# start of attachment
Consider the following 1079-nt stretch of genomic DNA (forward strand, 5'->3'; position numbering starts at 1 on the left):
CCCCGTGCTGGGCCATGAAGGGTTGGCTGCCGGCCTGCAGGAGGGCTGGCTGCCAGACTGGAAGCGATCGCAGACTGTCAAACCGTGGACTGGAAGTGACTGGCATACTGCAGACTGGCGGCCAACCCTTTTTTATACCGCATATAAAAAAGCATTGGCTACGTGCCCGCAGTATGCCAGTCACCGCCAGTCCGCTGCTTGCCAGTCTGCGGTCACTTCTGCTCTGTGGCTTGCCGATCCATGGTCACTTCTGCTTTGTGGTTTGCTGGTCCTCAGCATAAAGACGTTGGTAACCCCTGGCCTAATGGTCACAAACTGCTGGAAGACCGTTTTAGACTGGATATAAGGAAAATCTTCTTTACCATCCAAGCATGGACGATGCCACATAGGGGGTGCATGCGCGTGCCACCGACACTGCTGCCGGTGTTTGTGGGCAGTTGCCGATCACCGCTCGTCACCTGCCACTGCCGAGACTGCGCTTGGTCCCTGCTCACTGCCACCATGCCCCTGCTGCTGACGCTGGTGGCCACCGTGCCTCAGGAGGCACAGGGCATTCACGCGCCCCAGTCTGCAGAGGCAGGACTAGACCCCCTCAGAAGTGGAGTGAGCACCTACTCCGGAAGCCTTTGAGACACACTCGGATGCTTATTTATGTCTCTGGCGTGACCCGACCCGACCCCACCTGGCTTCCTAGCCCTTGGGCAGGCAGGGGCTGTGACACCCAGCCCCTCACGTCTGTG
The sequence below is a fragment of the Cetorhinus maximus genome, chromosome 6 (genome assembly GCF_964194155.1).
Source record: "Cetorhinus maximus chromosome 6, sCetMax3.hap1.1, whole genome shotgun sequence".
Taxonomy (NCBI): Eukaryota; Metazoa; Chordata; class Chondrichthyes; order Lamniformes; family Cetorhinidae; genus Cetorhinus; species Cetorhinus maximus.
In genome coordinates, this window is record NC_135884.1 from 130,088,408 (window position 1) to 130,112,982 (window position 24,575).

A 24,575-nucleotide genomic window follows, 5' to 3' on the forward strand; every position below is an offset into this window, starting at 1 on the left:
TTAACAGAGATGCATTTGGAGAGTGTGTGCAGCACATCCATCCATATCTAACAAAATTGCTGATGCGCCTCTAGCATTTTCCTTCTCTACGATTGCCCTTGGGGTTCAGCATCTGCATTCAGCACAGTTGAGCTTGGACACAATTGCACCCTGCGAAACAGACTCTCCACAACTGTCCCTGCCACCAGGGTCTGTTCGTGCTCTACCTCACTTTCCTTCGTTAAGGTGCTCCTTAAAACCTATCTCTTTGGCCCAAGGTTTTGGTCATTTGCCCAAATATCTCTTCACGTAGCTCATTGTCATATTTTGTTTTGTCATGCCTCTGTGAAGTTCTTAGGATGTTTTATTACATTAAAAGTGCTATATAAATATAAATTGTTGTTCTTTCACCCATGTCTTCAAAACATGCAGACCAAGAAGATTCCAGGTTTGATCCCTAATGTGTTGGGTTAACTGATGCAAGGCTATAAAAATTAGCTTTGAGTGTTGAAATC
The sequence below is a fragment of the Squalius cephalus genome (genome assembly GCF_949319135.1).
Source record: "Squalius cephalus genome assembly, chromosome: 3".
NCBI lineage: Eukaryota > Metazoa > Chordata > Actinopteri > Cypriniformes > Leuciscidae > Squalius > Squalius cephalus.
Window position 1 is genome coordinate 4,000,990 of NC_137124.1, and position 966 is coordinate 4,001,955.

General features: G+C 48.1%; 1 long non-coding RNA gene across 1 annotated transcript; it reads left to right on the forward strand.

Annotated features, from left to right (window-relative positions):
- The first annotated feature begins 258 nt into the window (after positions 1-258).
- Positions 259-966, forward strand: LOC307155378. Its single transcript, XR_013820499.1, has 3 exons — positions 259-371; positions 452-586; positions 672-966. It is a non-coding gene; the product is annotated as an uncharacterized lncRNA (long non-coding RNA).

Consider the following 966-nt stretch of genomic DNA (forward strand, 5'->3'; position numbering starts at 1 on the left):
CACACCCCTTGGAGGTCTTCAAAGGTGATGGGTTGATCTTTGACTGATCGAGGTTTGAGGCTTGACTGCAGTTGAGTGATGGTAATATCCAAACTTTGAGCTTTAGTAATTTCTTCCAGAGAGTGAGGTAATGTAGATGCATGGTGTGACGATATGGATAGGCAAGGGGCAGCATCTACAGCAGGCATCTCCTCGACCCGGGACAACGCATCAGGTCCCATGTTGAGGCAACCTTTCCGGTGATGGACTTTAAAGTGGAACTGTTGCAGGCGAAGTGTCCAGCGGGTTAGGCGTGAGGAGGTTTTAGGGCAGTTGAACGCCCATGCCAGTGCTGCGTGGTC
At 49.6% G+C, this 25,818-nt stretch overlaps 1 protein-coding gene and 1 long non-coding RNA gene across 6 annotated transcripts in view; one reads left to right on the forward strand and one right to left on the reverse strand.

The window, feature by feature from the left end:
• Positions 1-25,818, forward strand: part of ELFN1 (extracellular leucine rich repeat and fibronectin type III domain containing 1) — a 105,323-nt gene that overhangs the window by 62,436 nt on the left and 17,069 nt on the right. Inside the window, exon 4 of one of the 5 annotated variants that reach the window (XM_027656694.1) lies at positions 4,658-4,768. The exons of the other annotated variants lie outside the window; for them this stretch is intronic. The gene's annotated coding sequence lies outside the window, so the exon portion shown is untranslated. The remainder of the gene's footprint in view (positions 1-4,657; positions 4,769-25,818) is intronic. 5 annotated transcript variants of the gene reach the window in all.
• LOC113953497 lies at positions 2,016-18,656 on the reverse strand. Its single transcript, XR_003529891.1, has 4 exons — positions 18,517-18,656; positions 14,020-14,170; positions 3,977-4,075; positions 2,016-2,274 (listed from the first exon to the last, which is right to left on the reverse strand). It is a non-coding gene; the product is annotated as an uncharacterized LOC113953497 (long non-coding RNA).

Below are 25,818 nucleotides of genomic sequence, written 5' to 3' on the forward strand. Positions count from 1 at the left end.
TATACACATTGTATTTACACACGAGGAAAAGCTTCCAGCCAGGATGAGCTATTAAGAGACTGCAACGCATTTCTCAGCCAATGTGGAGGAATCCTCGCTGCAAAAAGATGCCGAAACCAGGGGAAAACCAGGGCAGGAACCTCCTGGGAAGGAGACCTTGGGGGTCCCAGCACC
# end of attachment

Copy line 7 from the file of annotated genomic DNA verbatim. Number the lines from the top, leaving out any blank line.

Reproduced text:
A 24,575-nucleotide genomic window follows, 5' to 3' on the forward strand; every position below is an offset into this window, starting at 1 on the left: